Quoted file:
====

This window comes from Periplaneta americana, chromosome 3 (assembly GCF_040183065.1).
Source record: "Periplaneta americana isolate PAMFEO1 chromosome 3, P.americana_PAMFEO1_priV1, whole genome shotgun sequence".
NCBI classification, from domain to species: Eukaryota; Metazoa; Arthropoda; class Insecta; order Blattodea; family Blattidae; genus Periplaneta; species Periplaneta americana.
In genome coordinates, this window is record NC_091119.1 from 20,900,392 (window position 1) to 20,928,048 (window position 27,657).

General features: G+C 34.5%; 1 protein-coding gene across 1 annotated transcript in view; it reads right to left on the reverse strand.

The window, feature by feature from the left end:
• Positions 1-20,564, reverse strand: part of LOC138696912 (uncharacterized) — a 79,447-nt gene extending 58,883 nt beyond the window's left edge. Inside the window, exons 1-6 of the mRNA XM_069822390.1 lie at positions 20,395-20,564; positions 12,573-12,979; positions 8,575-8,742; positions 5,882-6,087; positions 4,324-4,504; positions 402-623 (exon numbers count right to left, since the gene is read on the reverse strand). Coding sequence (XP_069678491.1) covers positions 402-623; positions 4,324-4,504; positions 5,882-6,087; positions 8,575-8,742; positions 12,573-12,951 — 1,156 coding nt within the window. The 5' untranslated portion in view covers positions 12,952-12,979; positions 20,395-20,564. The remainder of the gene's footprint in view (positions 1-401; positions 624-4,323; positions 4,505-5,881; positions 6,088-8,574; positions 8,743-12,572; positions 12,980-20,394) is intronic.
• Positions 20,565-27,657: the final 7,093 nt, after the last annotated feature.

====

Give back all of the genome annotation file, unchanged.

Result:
This window comes from Periplaneta americana, chromosome 3 (assembly GCF_040183065.1).
Source record: "Periplaneta americana isolate PAMFEO1 chromosome 3, P.americana_PAMFEO1_priV1, whole genome shotgun sequence".
NCBI classification, from domain to species: Eukaryota; Metazoa; Arthropoda; class Insecta; order Blattodea; family Blattidae; genus Periplaneta; species Periplaneta americana.
In genome coordinates, this window is record NC_091119.1 from 20,900,392 (window position 1) to 20,928,048 (window position 27,657).

General features: G+C 34.5%; 1 protein-coding gene across 1 annotated transcript in view; it reads right to left on the reverse strand.

The window, feature by feature from the left end:
• Positions 1-20,564, reverse strand: part of LOC138696912 (uncharacterized) — a 79,447-nt gene extending 58,883 nt beyond the window's left edge. Inside the window, exons 1-6 of the mRNA XM_069822390.1 lie at positions 20,395-20,564; positions 12,573-12,979; positions 8,575-8,742; positions 5,882-6,087; positions 4,324-4,504; positions 402-623 (exon numbers count right to left, since the gene is read on the reverse strand). Coding sequence (XP_069678491.1) covers positions 402-623; positions 4,324-4,504; positions 5,882-6,087; positions 8,575-8,742; positions 12,573-12,951 — 1,156 coding nt within the window. The 5' untranslated portion in view covers positions 12,952-12,979; positions 20,395-20,564. The remainder of the gene's footprint in view (positions 1-401; positions 624-4,323; positions 4,505-5,881; positions 6,088-8,574; positions 8,743-12,572; positions 12,980-20,394) is intronic.
• Positions 20,565-27,657: the final 7,093 nt, after the last annotated feature.